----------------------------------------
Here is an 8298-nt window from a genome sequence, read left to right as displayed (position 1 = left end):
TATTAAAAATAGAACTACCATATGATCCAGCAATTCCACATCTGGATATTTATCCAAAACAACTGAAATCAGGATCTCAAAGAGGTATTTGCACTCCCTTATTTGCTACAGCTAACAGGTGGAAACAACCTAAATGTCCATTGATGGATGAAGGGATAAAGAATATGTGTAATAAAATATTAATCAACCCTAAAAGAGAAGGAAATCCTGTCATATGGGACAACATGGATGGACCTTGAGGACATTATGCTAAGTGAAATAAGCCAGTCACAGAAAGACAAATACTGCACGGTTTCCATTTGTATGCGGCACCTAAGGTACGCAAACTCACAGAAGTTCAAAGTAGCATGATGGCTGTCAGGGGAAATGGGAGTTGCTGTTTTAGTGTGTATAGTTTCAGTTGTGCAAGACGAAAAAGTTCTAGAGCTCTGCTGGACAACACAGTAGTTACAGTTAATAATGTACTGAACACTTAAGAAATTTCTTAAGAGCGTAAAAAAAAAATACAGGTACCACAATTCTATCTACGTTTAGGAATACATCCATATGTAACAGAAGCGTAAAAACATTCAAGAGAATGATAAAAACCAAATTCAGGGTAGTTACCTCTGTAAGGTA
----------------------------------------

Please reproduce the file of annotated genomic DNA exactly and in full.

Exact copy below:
Here is an 8298-nt window from a genome sequence, read left to right as displayed (position 1 = left end):
TATTAAAAATAGAACTACCATATGATCCAGCAATTCCACATCTGGATATTTATCCAAAACAACTGAAATCAGGATCTCAAAGAGGTATTTGCACTCCCTTATTTGCTACAGCTAACAGGTGGAAACAACCTAAATGTCCATTGATGGATGAAGGGATAAAGAATATGTGTAATAAAATATTAATCAACCCTAAAAGAGAAGGAAATCCTGTCATATGGGACAACATGGATGGACCTTGAGGACATTATGCTAAGTGAAATAAGCCAGTCACAGAAAGACAAATACTGCACGGTTTCCATTTGTATGCGGCACCTAAGGTACGCAAACTCACAGAAGTTCAAAGTAGCATGATGGCTGTCAGGGGAAATGGGAGTTGCTGTTTTAGTGTGTATAGTTTCAGTTGTGCAAGACGAAAAAGTTCTAGAGCTCTGCTGGACAACACAGTAGTTACAGTTAATAATGTACTGAACACTTAAGAAATTTCTTAAGAGCGTAAAAAAAAAATACAGGTACCACAATTCTATCTACGTTTAGGAATACATCCATATGTAACAGAAGCGTAAAAACATTCAAGAGAATGATAAAAACCAAATTCAGGGTAGTTACCTCTGTAAGGTA